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One of Jean-Luc's overlooked classics
(4 out of 5 stars)
"I'm surprised that this is the first review of one of JLP's finest recordings ever. While JLP's classic '70's works like "Enigmatic Ocean" and "Cosmic Messenger" get most of the attention (and, yes, they are good records), this vintage 1982 record, IMHO, tops them all.For starters, it is a much better produced effort, with Ponty's violin recorded better than ever, and backed up by a very tight band. They pick up the tricky chord and time changes in the opening Mystical Adventures Suite with no apparent effort at all. The other songs (side 2 of the original LP) includes some pretty decent bass licks by Randy Jackson in "Rhythms of Hope" and energetic violin playing on "Final Truth, Part I" backed forcefully by Billy Cobham disciple Rayford Griffen on drums. To this day I'm still puzzled by the decision to cover the minor Stevie Wonder hit "As", but Ponty does nothing to disgrace the tune.Looking back, "Mystical Adventures" was sort of an end of an era for Ponty's music; throughout the rest of the eighties he experimented with different instrument lineups with mixed results. He also ended the pattern of stringing together songs into a suite every other album. It was a shame that he changed his style somewhat after "Mystical Adventures" just when he just starting to get the old style down to near perfection."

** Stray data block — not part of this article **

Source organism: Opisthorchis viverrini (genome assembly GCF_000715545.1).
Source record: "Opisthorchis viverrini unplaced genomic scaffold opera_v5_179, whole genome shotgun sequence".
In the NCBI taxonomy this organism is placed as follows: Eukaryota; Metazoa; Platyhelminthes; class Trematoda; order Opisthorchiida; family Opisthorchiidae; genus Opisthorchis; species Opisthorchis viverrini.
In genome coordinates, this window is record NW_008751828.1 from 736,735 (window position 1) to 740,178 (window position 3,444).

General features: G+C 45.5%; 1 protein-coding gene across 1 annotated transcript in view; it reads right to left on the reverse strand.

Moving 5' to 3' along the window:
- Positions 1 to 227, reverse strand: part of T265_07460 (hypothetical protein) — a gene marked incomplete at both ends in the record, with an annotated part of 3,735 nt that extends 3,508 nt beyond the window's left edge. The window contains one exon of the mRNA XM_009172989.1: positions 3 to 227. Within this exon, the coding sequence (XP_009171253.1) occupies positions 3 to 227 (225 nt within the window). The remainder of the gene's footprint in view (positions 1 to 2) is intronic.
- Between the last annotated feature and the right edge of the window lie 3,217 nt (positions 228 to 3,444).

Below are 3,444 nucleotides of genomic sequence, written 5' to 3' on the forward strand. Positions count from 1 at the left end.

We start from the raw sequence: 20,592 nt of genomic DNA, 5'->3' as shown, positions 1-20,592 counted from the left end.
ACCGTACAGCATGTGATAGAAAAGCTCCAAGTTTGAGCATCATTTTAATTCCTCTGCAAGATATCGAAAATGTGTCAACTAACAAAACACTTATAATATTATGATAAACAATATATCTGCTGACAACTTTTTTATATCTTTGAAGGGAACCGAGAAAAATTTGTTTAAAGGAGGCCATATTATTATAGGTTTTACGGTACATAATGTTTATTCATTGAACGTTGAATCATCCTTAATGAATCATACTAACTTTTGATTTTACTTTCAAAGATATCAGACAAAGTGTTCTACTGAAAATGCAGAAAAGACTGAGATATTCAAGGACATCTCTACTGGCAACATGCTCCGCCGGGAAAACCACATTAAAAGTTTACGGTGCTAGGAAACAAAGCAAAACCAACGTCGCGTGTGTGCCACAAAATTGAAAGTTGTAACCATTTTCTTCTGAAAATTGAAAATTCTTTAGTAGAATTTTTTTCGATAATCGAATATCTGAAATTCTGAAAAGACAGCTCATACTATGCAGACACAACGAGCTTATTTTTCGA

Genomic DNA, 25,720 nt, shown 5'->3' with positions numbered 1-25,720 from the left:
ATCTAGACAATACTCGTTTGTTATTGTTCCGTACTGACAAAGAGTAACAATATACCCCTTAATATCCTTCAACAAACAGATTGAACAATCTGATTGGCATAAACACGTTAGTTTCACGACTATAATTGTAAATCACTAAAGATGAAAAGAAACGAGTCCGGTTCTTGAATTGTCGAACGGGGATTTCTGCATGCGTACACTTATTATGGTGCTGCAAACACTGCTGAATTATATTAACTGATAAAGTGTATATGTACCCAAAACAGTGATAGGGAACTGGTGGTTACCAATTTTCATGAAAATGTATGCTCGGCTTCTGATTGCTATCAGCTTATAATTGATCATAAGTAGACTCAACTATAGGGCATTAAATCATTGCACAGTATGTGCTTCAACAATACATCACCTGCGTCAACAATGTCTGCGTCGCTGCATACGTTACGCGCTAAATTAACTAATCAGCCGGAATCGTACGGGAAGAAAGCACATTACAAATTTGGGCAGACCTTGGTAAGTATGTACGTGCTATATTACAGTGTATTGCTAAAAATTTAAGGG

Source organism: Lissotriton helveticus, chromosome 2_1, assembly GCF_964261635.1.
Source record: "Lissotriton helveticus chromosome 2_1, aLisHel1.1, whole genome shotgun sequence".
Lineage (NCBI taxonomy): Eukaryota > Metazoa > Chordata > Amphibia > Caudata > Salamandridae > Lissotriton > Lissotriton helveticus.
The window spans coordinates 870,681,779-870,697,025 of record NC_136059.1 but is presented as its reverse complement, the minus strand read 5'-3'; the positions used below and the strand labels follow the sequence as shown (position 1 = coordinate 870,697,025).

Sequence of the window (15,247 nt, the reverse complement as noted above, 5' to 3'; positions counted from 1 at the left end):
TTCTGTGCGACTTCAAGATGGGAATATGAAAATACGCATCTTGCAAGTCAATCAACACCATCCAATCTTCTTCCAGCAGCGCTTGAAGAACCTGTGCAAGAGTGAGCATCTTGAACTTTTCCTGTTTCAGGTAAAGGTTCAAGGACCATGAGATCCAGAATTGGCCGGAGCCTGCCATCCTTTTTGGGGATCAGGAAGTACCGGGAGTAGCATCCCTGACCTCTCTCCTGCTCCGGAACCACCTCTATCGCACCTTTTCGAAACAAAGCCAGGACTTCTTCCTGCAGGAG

Randy Jackson's best bass work!
Tall Paul | San Diego, CA United States | 02/27/2005
(5 out of 5 stars)
"If you don't already know, the bassist on this album is Randy Jackson the American Idol judge. since he is an incredible bassist he picked up right where Ralphe Armstrong (Ponty's former bassist) left off and didn't miss a note. Incredible bass work on Rhythm Of Hope and Final Truth. As far as compisitions and musicianship this is one of Ponty's greatest efforts. This is my personal favorite Ponty album also. This album won best Jazz album Grammy in 1983."
T. Ray | Joplin, Mo | 11/08/2001
(5 out of 5 stars)
"I discovered JL P in 1984 and bought his then current album and worked my way back in time. I've only owned about seven of Ponty's works and Mystical Adventures is his formost work of these. Catagorizing it is the hard part unless you're already familiar with his work: pre-elecronica, fusion jazz, new age, or all of the above. One thing that helps set this collection apart is they way it comes together as one work. Each track (with the possible exception of #9 Final Truth Part II) is complimentary and thematic. These songs come together and form an evocative environment that can be engaged or ignored. In the foreground of your consciousness MA (Mystical Adventures) is ripe for study by music majors and thoe who value emotional/spiritual content. If left in the background MA is great during meditation, study, sleep, light housework or reading. It doesn't demand your attention or force an emotion but lingers nearby and subtly accentuates empathy. MA is a little drowsy for a mainstream audience but is a must have for fans of new-age, fusion and Ponty"